Believing History: Essays on Latter-day Saint Belief

Those who enjoyed Richard Bushman’s Joseph Smith: Rough Stone Rolling will be just as pleased with Believing History, a collection of Richard Bushman’s essays on Mormon history and his personal beliefs. The essays in Believing History are not necessarily related, but by reading them together one captures the flavor of both the author’s scholarship and his person. The essays span a period of thirty-two years, beginning in 1969 and ending in 2001. They have all been published previously in books and journals, including some in BYU Studies.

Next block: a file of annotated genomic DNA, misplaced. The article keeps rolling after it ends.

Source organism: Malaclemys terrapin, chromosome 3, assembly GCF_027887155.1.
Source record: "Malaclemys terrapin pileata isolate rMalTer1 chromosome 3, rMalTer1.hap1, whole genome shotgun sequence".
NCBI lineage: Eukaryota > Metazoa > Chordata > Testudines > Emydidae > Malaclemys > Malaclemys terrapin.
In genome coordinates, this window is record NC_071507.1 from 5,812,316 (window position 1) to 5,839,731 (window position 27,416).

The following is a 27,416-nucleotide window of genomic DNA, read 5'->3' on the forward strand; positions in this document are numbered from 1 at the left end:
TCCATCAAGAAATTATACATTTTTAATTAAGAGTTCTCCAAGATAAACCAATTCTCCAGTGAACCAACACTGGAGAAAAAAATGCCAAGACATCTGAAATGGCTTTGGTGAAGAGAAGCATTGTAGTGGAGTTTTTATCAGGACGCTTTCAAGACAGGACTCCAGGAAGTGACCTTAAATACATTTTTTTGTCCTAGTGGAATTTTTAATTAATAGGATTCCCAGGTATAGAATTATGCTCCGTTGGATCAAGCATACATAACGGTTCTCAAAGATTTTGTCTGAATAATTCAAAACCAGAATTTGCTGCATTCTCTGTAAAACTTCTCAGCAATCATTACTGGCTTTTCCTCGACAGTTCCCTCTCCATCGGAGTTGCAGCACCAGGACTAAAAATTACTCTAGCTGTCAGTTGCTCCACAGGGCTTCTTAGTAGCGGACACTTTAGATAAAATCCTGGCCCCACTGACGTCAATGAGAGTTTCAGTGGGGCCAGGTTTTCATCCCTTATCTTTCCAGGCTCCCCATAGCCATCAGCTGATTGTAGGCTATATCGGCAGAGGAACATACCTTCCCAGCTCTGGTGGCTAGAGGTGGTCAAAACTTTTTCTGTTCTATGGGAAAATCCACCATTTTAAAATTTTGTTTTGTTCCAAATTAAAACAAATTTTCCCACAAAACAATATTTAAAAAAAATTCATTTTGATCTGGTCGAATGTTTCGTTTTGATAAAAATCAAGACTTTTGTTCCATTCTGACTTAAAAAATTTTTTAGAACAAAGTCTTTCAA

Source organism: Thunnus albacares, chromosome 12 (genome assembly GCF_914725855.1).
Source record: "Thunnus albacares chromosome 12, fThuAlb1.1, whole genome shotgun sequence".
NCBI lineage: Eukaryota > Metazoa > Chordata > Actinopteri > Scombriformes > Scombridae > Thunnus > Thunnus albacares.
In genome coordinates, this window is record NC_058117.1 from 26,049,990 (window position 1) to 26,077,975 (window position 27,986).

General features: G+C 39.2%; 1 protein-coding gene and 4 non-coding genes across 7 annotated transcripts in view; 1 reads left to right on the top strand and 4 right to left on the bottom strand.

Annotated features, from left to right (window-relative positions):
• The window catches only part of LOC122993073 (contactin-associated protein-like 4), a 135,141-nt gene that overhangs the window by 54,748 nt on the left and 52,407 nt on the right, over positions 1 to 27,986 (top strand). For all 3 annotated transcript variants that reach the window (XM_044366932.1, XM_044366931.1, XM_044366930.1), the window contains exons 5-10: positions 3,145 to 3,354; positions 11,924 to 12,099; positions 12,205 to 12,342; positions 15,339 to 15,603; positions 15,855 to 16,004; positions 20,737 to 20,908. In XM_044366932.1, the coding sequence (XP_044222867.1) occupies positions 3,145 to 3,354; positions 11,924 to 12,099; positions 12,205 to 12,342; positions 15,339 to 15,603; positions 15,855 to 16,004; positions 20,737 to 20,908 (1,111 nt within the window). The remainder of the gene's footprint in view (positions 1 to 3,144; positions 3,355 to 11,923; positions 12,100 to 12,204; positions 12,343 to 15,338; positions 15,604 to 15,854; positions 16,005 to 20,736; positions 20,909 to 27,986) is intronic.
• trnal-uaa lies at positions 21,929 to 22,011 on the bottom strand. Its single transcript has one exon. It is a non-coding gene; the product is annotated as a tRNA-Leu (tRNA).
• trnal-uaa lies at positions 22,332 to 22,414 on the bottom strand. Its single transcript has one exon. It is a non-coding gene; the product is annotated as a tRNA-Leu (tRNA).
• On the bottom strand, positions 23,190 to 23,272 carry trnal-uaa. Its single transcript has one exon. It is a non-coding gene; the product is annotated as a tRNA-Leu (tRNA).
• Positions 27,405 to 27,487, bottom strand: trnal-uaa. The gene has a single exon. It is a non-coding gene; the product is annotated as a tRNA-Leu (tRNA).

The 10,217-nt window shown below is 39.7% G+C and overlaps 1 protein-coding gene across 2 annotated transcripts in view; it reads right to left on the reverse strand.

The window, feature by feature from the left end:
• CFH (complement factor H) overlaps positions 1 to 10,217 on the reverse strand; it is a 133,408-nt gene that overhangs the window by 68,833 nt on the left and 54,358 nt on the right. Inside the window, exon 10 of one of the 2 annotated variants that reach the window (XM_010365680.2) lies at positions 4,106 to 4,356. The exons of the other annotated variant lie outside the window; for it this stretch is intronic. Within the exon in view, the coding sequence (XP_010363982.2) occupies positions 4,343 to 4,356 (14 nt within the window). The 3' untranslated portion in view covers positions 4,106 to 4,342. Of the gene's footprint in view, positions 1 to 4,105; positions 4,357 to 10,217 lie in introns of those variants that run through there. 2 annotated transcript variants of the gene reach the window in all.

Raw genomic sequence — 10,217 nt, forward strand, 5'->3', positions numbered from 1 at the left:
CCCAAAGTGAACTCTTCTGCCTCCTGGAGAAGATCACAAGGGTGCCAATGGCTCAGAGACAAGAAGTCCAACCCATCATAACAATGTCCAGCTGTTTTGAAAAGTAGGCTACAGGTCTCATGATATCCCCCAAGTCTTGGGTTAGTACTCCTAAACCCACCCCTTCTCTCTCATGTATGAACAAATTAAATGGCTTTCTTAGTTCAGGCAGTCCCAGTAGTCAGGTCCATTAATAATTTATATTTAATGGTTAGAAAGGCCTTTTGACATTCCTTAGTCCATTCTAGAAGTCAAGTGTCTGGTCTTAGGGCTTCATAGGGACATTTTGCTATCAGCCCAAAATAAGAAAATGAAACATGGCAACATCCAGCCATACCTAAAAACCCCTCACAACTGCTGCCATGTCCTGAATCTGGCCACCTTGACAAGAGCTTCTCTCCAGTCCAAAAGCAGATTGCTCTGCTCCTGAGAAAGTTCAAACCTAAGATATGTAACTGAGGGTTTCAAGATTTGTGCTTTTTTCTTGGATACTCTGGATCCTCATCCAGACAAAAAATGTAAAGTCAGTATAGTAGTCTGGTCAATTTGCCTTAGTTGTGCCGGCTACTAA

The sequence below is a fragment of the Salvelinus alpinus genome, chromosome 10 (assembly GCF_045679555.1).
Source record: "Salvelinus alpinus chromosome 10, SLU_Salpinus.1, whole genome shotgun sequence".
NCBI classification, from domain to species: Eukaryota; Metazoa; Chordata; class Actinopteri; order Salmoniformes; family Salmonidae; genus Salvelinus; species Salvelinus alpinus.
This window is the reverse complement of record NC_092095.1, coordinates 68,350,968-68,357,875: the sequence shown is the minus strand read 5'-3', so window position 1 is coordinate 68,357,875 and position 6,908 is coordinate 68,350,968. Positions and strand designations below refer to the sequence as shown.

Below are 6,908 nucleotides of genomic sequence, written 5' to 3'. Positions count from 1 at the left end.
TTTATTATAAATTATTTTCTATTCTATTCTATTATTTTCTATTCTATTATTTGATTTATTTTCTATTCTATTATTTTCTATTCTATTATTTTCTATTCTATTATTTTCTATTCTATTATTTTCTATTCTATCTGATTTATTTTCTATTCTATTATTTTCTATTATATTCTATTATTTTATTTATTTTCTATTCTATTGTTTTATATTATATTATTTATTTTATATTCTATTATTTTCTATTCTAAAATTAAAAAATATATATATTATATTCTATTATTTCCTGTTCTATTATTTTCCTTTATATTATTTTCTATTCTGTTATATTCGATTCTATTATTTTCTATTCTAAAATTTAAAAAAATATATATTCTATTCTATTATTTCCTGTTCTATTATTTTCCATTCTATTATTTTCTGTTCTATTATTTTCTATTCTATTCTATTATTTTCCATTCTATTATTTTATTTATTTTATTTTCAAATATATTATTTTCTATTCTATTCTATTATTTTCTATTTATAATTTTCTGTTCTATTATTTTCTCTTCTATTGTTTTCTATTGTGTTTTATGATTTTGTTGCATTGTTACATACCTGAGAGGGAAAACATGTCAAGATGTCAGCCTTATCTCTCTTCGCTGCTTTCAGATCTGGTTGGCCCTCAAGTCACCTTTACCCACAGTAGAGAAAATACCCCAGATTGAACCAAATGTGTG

The value of Believing History is that it brings all of the essays—and thus, much of Bushman’s thought—into one place. The book also contains a new afterword by Bushman where, like the first two essays of the book, he identifies himself as a “dialogic historian” who is “fighting on both fronts” of critical scholarship and uncritical belief within Mormon studies. In writing to both skeptics and believers, Bushman shows his desire to not alienate readers from either audience.

Published in BYU Studies Quarterly 45:3
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